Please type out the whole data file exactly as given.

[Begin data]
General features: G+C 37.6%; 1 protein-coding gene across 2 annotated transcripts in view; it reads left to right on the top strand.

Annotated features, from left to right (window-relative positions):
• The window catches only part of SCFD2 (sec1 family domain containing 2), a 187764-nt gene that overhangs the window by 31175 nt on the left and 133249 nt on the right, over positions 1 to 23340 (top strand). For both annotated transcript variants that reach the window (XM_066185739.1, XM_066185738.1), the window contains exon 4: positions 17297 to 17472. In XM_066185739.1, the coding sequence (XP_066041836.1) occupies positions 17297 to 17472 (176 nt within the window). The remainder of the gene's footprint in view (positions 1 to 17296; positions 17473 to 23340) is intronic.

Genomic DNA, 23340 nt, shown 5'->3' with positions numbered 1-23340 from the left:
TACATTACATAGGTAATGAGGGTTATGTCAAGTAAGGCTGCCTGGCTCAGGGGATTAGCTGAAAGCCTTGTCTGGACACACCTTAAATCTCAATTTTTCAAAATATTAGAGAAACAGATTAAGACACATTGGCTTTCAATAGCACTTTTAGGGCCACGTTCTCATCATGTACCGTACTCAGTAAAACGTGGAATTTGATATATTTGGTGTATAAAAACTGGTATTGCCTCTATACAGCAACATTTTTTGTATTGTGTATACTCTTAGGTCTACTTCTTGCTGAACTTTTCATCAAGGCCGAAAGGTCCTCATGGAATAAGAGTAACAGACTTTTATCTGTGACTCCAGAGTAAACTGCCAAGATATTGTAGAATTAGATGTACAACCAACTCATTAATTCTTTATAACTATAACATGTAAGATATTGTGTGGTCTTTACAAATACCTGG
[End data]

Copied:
General features: G+C 37.6%; 1 protein-coding gene across 2 annotated transcripts in view; it reads left to right on the top strand.

Annotated features, from left to right (window-relative positions):
• The window catches only part of SCFD2 (sec1 family domain containing 2), a 187764-nt gene that overhangs the window by 31175 nt on the left and 133249 nt on the right, over positions 1 to 23340 (top strand). For both annotated transcript variants that reach the window (XM_066185739.1, XM_066185738.1), the window contains exon 4: positions 17297 to 17472. In XM_066185739.1, the coding sequence (XP_066041836.1) occupies positions 17297 to 17472 (176 nt within the window). The remainder of the gene's footprint in view (positions 1 to 17296; positions 17473 to 23340) is intronic.

Genomic DNA, 23340 nt, shown 5'->3' with positions numbered 1-23340 from the left:
TACATTACATAGGTAATGAGGGTTATGTCAAGTAAGGCTGCCTGGCTCAGGGGATTAGCTGAAAGCCTTGTCTGGACACACCTTAAATCTCAATTTTTCAAAATATTAGAGAAACAGATTAAGACACATTGGCTTTCAATAGCACTTTTAGGGCCACGTTCTCATCATGTACCGTACTCAGTAAAACGTGGAATTTGATATATTTGGTGTATAAAAACTGGTATTGCCTCTATACAGCAACATTTTTTGTATTGTGTATACTCTTAGGTCTACTTCTTGCTGAACTTTTCATCAAGGCCGAAAGGTCCTCATGGAATAAGAGTAACAGACTTTTATCTGTGACTCCAGAGTAAACTGCCAAGATATTGTAGAATTAGATGTACAACCAACTCATTAATTCTTTATAACTATAACATGTAAGATATTGTGTGGTCTTTACAAATACCTGG